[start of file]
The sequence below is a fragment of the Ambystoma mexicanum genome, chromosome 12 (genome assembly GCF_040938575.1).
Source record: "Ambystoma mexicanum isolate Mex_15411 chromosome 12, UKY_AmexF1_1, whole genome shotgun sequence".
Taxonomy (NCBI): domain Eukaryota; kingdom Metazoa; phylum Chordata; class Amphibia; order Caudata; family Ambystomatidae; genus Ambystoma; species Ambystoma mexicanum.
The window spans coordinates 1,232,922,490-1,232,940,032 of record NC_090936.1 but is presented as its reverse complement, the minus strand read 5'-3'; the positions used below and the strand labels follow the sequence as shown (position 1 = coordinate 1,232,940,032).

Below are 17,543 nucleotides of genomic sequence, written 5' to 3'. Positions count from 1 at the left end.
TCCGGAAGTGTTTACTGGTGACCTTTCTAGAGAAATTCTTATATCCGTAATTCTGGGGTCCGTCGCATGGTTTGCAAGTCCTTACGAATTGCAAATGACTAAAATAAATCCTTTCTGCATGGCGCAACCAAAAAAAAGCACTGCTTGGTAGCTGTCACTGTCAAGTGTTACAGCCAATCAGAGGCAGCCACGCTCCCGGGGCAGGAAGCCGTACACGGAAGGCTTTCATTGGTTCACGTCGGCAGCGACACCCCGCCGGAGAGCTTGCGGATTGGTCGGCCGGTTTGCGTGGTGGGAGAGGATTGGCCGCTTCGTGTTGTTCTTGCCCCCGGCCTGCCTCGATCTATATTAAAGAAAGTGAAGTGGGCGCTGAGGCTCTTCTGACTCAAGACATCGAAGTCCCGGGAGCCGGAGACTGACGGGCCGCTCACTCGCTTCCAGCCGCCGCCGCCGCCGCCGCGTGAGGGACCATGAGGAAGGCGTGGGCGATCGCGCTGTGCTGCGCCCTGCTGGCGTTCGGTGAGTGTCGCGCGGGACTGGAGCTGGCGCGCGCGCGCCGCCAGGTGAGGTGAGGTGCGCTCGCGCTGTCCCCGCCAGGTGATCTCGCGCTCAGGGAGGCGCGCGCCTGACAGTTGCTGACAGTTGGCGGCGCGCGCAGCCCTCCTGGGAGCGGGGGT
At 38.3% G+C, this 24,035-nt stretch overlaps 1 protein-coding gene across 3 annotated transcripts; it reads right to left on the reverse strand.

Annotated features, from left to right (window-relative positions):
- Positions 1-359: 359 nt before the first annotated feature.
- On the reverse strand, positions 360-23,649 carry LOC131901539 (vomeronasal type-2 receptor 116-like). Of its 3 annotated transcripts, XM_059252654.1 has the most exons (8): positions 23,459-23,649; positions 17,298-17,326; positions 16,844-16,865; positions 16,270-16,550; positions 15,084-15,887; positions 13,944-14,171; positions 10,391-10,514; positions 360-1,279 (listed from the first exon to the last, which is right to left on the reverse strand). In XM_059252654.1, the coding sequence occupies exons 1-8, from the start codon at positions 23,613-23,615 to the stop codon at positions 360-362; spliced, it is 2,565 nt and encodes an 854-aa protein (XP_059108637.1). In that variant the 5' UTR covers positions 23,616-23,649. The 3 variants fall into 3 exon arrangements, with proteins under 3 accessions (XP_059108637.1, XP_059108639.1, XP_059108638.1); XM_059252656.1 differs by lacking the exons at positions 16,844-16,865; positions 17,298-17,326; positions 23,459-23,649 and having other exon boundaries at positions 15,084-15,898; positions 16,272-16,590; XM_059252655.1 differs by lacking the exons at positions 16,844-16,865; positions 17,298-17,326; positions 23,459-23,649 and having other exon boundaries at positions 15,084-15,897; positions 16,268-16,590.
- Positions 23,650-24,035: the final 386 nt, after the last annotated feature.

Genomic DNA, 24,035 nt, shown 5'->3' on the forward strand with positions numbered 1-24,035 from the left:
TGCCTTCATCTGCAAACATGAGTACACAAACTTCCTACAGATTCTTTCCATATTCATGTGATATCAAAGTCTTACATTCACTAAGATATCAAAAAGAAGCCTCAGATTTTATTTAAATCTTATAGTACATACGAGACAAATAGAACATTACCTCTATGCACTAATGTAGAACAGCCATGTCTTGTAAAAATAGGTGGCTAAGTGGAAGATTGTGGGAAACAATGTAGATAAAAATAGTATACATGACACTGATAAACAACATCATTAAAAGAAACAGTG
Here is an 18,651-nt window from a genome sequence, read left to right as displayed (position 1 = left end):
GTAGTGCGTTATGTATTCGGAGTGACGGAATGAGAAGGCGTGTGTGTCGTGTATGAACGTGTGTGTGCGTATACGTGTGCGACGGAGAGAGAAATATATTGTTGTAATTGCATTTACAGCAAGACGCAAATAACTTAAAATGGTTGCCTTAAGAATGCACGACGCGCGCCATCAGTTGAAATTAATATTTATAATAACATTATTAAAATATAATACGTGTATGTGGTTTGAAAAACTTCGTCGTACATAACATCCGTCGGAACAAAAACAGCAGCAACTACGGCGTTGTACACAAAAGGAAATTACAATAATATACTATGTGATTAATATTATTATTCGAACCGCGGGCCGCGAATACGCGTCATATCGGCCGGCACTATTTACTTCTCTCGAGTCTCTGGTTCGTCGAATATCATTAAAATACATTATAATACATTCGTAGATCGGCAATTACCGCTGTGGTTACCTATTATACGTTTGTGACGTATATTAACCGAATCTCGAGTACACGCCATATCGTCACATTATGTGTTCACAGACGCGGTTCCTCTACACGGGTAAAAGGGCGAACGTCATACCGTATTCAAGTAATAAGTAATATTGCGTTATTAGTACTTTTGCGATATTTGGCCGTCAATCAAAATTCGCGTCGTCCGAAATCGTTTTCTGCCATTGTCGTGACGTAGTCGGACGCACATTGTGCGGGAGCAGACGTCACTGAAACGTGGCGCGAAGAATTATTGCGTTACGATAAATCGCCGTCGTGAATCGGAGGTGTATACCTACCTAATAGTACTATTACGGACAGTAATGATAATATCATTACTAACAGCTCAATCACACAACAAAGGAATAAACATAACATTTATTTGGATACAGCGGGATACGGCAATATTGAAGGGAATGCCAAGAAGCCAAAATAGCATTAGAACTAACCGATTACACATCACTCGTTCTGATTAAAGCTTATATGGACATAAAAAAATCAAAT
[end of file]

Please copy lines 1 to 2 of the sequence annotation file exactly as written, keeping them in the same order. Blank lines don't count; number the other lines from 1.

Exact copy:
The sequence below is a fragment of the Ambystoma mexicanum genome, chromosome 12 (genome assembly GCF_040938575.1).
Source record: "Ambystoma mexicanum isolate Mex_15411 chromosome 12, UKY_AmexF1_1, whole genome shotgun sequence".